We also started experimenting with 1:1 conversations with many Mozillians and we’re seeing that this focused support is helping Mozillians plan, think and act differently in their communities. We are still testing this, but so far the feedback has been great and we are learning a lot from all Mozillians too.

Two Success stories

 

Refreshing the Reps Call

The success of the Reps call refresh is an example of how much better we can get when Mozillans work together and experiment, iterate and find ways to always improve. The Reps call is especially close to my heart because it gives a space for many Reps and communities to showcase their work.

This year, a group of Reps led by Ioana and Konstantina started experimenting with many things to make the Reps call better and have more attendance and views. They experimented with the length, cutting it  down to 30 min, the format, the sections and speakers and they even optimized the best time to send the invite and reminder!

Based on the results of these experiments the new call now shares a full agenda in advance, speakers sometimes wait some weeks to present because the call is full (we’re popular!) and we always take good notes, making the content available for everyone. We have also added 5 minute slots which are great because speakers now really try to make great use of their time and it has also encouraged many Reps and Mozillians to share what they’re working on and what they’ve learned.

Also, seeing all the faces from all around the world and Reps sharing their ideas and passion is a fantastic inspiration and a way to see the power of the Mozilla community in one call. We will keep on trying new things and we hope to make this call always better.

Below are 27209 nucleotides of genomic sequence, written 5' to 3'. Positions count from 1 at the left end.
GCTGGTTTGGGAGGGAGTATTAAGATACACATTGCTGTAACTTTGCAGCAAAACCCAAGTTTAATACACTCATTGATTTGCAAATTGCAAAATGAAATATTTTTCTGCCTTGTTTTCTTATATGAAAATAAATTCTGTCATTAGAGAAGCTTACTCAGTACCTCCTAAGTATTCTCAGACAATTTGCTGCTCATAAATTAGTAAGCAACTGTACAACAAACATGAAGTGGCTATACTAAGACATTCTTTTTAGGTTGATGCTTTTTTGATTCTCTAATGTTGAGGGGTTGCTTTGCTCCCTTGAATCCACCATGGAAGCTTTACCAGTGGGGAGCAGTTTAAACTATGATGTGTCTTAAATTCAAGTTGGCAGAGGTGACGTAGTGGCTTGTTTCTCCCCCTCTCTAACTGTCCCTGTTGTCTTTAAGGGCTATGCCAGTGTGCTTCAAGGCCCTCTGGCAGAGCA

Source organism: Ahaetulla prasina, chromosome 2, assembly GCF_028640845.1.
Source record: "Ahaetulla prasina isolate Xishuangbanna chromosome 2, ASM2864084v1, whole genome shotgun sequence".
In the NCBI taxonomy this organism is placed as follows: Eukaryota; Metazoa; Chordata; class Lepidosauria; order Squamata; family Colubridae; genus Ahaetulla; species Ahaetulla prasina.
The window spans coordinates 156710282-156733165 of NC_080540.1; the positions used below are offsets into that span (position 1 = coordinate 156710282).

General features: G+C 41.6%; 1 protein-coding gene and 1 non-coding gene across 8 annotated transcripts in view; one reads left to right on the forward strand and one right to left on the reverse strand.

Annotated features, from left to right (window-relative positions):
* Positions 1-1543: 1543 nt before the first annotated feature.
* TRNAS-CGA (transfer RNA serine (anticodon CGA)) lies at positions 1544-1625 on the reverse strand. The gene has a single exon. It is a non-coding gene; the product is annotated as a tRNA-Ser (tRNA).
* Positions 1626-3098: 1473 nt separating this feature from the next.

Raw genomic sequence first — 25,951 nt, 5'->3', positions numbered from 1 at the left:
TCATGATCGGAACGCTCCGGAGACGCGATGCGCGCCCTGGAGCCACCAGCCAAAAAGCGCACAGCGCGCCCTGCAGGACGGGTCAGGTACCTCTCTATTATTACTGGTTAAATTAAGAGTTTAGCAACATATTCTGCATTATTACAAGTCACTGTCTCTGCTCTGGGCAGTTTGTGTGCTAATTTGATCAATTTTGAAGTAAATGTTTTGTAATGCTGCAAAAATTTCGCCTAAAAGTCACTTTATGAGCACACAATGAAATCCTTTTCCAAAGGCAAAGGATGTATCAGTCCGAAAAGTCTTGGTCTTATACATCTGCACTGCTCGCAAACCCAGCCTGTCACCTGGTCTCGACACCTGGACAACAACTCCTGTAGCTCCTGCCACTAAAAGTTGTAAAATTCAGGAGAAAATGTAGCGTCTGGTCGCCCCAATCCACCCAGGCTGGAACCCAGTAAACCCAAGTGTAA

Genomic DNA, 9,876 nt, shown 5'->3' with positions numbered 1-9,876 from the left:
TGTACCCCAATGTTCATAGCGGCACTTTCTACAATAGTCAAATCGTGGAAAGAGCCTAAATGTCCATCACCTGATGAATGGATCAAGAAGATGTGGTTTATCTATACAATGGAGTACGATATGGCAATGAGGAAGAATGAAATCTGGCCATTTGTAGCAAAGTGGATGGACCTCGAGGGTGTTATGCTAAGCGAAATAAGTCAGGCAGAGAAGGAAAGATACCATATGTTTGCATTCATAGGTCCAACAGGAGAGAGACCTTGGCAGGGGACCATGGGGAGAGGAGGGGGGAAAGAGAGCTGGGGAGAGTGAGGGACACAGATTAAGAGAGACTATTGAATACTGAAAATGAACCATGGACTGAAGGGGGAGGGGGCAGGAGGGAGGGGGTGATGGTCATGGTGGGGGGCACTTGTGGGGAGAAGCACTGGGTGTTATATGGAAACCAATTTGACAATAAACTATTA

Identifying New Directions for the Reps program

For many, the Reps the program has reached a maturity point where there is a need for an evolution. The Council and the peers identified this back in March in Paris and since this time we have had many discussions, but the proposed changes seemed daunting and it felt like an impossible task to get the Reps to agree on them.

Towards the end of the year the Council decided it was time to change things in order to be ready for 2016. So they revisited all ideas, comments, discourse and mailing list threads and put together a proposal with the high level changes to the program. The result was a plan is to create working groups with Reps interested in shaping the future of the program and work on it next year. This process was difficult and our Peer Henrik Mitsch was a driving force behind it.

The reactions to the proposal have been very positive, we held a town hall during the Orlando work week and had a fantastic conversation, which I encourage everyone interested to watch. As I mentioned, only the broad strokes are clear and in 2016 we will work together making this a reality. The fact that this process received such positive and constructive feedback is testimony to the hard work of this Council and the Reps who want to take the program to the next level.

Looking Forward to 2016

With the changes to the Reps program, the new support for regional communities and the intention to work much more closer with the FSA program, we’re ready to welcome 2016 and accelerate the power of the Mozilla community. Apart from all the work we did this year in 2015 we’re bringing additional focus. I like to say that in 2015 Mozilla felt a bit like a buffet of left overs for volunteers, we had initiatives that had been going on for a while, but we weren’t focusing all our communities in one direction. In 2016 we will start focusing on two main initiatives around a privacy campaign on campuses and the experimentation around connected devices, and we are sure that that will help Reps, regional communities, FSA and all Mozillians to reach their full potential. 2016, here we come!

reps-2015